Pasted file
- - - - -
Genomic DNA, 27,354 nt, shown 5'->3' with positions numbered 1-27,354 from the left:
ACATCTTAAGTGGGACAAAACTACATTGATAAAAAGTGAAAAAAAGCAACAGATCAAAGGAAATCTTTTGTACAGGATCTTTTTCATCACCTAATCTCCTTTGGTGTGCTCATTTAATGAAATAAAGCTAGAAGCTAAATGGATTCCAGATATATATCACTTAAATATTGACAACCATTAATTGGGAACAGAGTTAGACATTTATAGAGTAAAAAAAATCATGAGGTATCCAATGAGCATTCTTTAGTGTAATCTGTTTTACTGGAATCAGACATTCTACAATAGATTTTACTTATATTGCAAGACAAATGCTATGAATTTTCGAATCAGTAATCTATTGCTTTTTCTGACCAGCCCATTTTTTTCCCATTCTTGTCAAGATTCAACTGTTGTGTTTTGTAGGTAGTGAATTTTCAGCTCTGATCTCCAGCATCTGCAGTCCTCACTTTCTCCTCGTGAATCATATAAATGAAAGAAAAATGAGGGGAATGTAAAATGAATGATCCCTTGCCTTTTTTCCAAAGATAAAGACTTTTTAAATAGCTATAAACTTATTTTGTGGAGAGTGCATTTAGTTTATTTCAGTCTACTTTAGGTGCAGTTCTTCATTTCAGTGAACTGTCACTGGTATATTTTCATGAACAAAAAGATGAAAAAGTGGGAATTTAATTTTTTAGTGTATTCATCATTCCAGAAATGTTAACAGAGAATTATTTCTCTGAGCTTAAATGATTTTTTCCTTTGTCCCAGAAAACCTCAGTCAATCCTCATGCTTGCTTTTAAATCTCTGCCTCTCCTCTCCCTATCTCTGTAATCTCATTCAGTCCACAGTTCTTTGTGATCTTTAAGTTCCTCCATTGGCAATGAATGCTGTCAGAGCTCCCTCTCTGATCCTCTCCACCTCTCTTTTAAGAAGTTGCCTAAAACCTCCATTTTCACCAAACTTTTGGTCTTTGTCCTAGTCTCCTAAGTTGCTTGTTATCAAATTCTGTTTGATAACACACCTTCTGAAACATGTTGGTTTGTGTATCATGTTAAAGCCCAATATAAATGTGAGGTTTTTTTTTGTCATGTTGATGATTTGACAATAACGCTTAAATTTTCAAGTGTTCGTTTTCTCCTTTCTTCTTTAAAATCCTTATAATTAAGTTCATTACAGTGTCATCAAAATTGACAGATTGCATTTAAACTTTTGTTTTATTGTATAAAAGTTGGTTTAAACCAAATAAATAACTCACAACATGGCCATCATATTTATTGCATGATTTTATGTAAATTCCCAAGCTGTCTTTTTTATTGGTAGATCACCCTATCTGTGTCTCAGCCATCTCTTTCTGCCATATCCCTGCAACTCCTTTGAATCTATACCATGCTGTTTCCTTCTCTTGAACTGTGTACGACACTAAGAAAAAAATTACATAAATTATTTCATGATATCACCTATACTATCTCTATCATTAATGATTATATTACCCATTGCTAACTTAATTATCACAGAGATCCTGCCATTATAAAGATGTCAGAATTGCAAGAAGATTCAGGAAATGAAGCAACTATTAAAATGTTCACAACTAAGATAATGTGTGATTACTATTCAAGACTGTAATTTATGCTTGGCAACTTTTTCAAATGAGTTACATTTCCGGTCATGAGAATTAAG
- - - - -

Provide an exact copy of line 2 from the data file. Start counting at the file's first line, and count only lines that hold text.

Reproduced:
ACATCTTAAGTGGGACAAAACTACATTGATAAAAAGTGAAAAAAAGCAACAGATCAAAGGAAATCTTTTGTACAGGATCTTTTTCATCACCTAATCTCCTTTGGTGTGCTCATTTAATGAAATAAAGCTAGAAGCTAAATGGATTCCAGATATATATCACTTAAATATTGACAACCATTAATTGGGAACAGAGTTAGACATTTATAGAGTAAAAAAAATCATGAGGTATCCAATGAGCATTCTTTAGTGTAATCTGTTTTACTGGAATCAGACATTCTACAATAGATTTTACTTATATTGCAAGACAAATGCTATGAATTTTCGAATCAGTAATCTATTGCTTTTTCTGACCAGCCCATTTTTTTCCCATTCTTGTCAAGATTCAACTGTTGTGTTTTGTAGGTAGTGAATTTTCAGCTCTGATCTCCAGCATCTGCAGTCCTCACTTTCTCCTCGTGAATCATATAAATGAAAGAAAAATGAGGGGAATGTAAAATGAATGATCCCTTGCCTTTTTTCCAAAGATAAAGACTTTTTAAATAGCTATAAACTTATTTTGTGGAGAGTGCATTTAGTTTATTTCAGTCTACTTTAGGTGCAGTTCTTCATTTCAGTGAACTGTCACTGGTATATTTTCATGAACAAAAAGATGAAAAAGTGGGAATTTAATTTTTTAGTGTATTCATCATTCCAGAAATGTTAACAGAGAATTATTTCTCTGAGCTTAAATGATTTTTTCCTTTGTCCCAGAAAACCTCAGTCAATCCTCATGCTTGCTTTTAAATCTCTGCCTCTCCTCTCCCTATCTCTGTAATCTCATTCAGTCCACAGTTCTTTGTGATCTTTAAGTTCCTCCATTGGCAATGAATGCTGTCAGAGCTCCCTCTCTGATCCTCTCCACCTCTCTTTTAAGAAGTTGCCTAAAACCTCCATTTTCACCAAACTTTTGGTCTTTGTCCTAGTCTCCTAAGTTGCTTGTTATCAAATTCTGTTTGATAACACACCTTCTGAAACATGTTGGTTTGTGTATCATGTTAAAGCCCAATATAAATGTGAGGTTTTTTTTTGTCATGTTGATGATTTGACAATAACGCTTAAATTTTCAAGTGTTCGTTTTCTCCTTTCTTCTTTAAAATCCTTATAATTAAGTTCATTACAGTGTCATCAAAATTGACAGATTGCATTTAAACTTTTGTTTTATTGTATAAAAGTTGGTTTAAACCAAATAAATAACTCACAACATGGCCATCATATTTATTGCATGATTTTATGTAAATTCCCAAGCTGTCTTTTTTATTGGTAGATCACCCTATCTGTGTCTCAGCCATCTCTTTCTGCCATATCCCTGCAACTCCTTTGAATCTATACCATGCTGTTTCCTTCTCTTGAACTGTGTACGACACTAAGAAAAAAATTACATAAATTATTTCATGATATCACCTATACTATCTCTATCATTAATGATTATATTACCCATTGCTAACTTAATTATCACAGAGATCCTGCCATTATAAAGATGTCAGAATTGCAAGAAGATTCAGGAAATGAAGCAACTATTAAAATGTTCACAACTAAGATAATGTGTGATTACTATTCAAGACTGTAATTTATGCTTGGCAACTTTTTCAAATGAGTTACATTTCCGGTCATGAGAATTAAG